In Equations (10), the denominator close to zero causes an arithmetic error in the calculation of the value x. There may also be some noise in the calculation. It is accordingly desirable to calculate the digital watermark information on the premise that the absolute value of each difference in Equations (10) is greater than a preset value (for example, 5). The significantly small absolute value diffuses the range of data and lowers the accuracy in estimation of the value x. The unnecessarily large absolute value, on the other hand, lowers the reliability while decreasing the number of data and making the estimated value approach the embedded value.
On the premise that this condition is fulfilled, the values (x1,x2,x3) are determined according to Equations (10), and the mean xav of these three values is calculated as:
The calculated value xav is specified as the estimated value of the watermark information x. The estimation of the watermark information x according to this procedure is carried out for each pixel. The value having the greatest statistical probability is eventually determined as the watermark information x.
Description of Algorithm of Embedding and Decoding Digital Watermark
Concrete algorithms of the method of embedding a digital watermark in a color image and the method of decoding the embedded digital watermark carried out in the embodiment are described in detail with referring to the flowcharts of
The process of embedding the digital watermark is discussed first with the flowchart of
Transformation according to these Equations (11) through (13) is repeatedly carried out with regard to all the combinations of (i,j) (steps S110 and S120). This gives transformed data in the YCbCr colorimetric system representing an image with the digital watermark information x embedded therein.
The digital color image is generally expressed by the RGB calorimetric system, for example, on the computer. The procedure accordingly transforms the resulting F′(X) signal back to the RGB colorimetric system with the inverse transformation matrix A1, and carries out the underflow correction or the overflow correction to make the value of each pixel integral (step S130).
Such correction is attained by the series of processing shown below. The procedure first calculates the R signal by the following calculation of the respective signals. When the obtained R signal is less than zero, the correction sets the value ‘0’ to the R signal. When the obtained R signal is greater than 255, the correction sets the value ‘255’ to the R signal. The similar series of processing is carried out with regard to the other color signals G, and B.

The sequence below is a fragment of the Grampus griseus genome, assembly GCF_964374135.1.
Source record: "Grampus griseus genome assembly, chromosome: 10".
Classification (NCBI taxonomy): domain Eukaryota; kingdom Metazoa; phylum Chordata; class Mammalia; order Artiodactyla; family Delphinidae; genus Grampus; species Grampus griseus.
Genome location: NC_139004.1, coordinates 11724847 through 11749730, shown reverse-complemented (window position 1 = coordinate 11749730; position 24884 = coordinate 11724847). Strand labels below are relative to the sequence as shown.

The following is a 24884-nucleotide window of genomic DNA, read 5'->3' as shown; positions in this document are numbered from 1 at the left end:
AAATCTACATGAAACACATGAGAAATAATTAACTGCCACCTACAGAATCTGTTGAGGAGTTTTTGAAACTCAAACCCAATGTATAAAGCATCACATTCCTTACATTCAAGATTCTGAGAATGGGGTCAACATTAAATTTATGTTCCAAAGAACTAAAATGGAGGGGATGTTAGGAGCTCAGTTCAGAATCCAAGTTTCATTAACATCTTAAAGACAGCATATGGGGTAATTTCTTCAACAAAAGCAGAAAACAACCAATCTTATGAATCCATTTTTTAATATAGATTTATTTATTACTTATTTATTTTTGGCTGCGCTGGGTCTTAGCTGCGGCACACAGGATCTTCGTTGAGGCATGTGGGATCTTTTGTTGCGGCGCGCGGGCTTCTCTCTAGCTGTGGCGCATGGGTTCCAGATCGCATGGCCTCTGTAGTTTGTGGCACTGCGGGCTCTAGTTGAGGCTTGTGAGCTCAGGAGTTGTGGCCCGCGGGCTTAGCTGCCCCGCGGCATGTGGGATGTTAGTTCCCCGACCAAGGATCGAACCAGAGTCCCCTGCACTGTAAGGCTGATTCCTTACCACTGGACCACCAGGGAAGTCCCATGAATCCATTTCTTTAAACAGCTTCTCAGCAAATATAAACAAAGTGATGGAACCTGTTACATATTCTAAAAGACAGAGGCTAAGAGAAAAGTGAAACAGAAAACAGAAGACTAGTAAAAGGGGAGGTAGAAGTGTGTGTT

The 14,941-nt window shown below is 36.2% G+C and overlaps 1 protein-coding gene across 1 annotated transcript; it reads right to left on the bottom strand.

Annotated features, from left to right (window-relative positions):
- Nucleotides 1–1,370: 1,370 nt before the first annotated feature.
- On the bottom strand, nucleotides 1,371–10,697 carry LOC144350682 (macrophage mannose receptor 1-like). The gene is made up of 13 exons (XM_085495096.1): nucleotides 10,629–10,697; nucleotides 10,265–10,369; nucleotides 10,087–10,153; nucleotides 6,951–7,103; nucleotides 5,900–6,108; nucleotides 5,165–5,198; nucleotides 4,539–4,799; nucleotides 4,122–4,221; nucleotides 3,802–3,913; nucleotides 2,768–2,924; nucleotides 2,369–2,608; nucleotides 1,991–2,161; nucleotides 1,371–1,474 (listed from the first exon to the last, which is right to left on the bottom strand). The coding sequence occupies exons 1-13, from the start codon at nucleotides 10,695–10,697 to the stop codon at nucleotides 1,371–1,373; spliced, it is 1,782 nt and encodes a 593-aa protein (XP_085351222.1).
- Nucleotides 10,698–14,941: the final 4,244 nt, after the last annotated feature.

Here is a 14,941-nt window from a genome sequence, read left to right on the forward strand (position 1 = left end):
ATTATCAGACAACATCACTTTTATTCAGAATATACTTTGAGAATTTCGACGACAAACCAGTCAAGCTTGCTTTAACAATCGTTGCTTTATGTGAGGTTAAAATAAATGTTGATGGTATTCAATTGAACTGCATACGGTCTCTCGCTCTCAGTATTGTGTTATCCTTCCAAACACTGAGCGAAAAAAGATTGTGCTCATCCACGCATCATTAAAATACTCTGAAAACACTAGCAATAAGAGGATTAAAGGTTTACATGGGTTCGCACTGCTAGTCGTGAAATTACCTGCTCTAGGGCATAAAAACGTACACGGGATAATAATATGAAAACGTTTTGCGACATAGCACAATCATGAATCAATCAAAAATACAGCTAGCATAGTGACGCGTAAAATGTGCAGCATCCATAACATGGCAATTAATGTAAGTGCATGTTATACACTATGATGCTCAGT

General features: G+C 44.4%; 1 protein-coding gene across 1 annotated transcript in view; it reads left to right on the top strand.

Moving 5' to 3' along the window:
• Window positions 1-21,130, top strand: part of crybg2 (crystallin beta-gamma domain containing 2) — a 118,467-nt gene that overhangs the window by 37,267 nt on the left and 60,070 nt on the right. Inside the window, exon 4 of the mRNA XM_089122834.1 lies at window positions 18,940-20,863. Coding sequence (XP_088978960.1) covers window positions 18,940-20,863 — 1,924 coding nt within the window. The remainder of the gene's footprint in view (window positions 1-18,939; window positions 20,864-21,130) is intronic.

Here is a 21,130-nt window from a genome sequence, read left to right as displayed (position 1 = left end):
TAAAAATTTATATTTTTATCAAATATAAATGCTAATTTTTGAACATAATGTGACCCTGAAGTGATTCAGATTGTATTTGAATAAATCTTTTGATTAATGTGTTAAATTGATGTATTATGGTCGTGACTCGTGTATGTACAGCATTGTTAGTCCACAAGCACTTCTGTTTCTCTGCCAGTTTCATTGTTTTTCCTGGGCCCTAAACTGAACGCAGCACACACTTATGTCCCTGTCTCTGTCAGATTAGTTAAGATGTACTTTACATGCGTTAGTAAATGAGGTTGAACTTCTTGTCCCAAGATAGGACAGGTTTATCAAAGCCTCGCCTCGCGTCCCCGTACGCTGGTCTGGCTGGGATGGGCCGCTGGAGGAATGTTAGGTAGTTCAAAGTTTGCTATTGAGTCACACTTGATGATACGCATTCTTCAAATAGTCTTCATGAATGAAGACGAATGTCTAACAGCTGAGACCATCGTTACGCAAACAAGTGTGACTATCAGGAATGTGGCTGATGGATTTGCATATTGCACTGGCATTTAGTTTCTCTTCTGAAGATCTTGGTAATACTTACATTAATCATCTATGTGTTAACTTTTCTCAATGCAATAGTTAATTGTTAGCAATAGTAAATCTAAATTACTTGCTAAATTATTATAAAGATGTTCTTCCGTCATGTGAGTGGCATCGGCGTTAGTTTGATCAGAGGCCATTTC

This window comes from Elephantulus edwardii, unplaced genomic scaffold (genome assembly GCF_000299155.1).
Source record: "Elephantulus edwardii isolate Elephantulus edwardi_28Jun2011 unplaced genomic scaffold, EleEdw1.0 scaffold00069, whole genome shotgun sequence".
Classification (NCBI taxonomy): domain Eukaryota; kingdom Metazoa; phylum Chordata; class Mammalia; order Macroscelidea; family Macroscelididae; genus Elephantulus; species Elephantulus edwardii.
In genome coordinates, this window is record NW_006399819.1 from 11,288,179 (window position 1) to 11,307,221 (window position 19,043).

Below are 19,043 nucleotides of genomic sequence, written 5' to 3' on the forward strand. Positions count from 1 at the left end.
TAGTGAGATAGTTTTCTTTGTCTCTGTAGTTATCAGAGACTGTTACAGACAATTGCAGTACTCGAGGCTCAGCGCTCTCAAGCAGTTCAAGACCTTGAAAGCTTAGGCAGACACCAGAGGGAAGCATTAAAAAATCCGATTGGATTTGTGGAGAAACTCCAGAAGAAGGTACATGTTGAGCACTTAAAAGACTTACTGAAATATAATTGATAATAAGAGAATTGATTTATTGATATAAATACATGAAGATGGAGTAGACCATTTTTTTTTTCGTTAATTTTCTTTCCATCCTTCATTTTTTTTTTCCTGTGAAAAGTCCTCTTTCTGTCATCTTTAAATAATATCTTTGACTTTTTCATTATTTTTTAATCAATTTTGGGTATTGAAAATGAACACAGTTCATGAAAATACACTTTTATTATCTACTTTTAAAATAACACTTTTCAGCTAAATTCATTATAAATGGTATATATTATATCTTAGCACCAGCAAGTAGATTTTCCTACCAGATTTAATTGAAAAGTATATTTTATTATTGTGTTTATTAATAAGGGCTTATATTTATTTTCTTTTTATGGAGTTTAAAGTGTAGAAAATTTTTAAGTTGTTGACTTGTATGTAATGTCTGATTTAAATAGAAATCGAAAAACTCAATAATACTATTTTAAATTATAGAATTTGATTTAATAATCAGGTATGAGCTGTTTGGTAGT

The processing of step S130 is carried out repeatedly with regard to all the combinations of (i,j) (step S140). This gives the resulting data in the RGB colorimetric system that represents the image with the digital watermark information x embedded therein.
The following describes the process of decoding the digital watermark information x from the digital color image with the watermark information x embedded therein. One example of the decoding process is shown in the flowchart of
When the pixel of interest satisfies this condition, the procedure determines whether or not the other condition is fulfilled. Namely it is determined whether or not the absolute value of the difference in each corresponding pixel of the original image is greater than a predetermined value (5 in the algorithm of this embodiment) (step S210). The processing of this step is expressed as:
The procedure carries out the conversion into the YCbCr colorimetric system according to equations given below with regard to the respective pixels of the original image as well as the respective pixels with the embedded digital watermark information that satisfy both the two conditions described above (step S220). Here Y, Cb, and Cr denote the luminance signal Y and the color difference signals Cb and Cr obtained by transforming the pixels of the original image into the YCbCr colorimetric system. Y″, Cb″, and Cr″ denote the luminance signal Y and the color difference signals Cb and Cr obtained by transforming the pixels with the embedded digital watermark information x into the YCbCr colorimetric system.
After obtaining the values in the YCbCr colorimetric system converted from the pixels of the original image and the pixels with the embedded digital watermark information that assure certain accuracy, the procedure subsequently calculates values x(1), x(2), and x(3) from the obtained values in the YCbCr colorimetric system and then the mean xav of these three values, that is, the estimated value of the watermark information x, according to equations given below (step S230):
When the mean value xav is obtained with regard to one pixel, the procedure counts up the value on a counter n, which counts the number of the mean values xav obtained (step S250). The above series of processing is repeatedly carried out with regard to all the pixels (i,j) (step S240).
The following results were obtained by an experiment that embedded the digital watermark information x in the color image (256×256 pixels, 256 tones in each of R, G, and B) shown in
After the embedding process with the specified watermark information x, the estimated value of x was obtained according to the decoding algorithm discussed above. The frequency of appearance of each estimated value x are shown in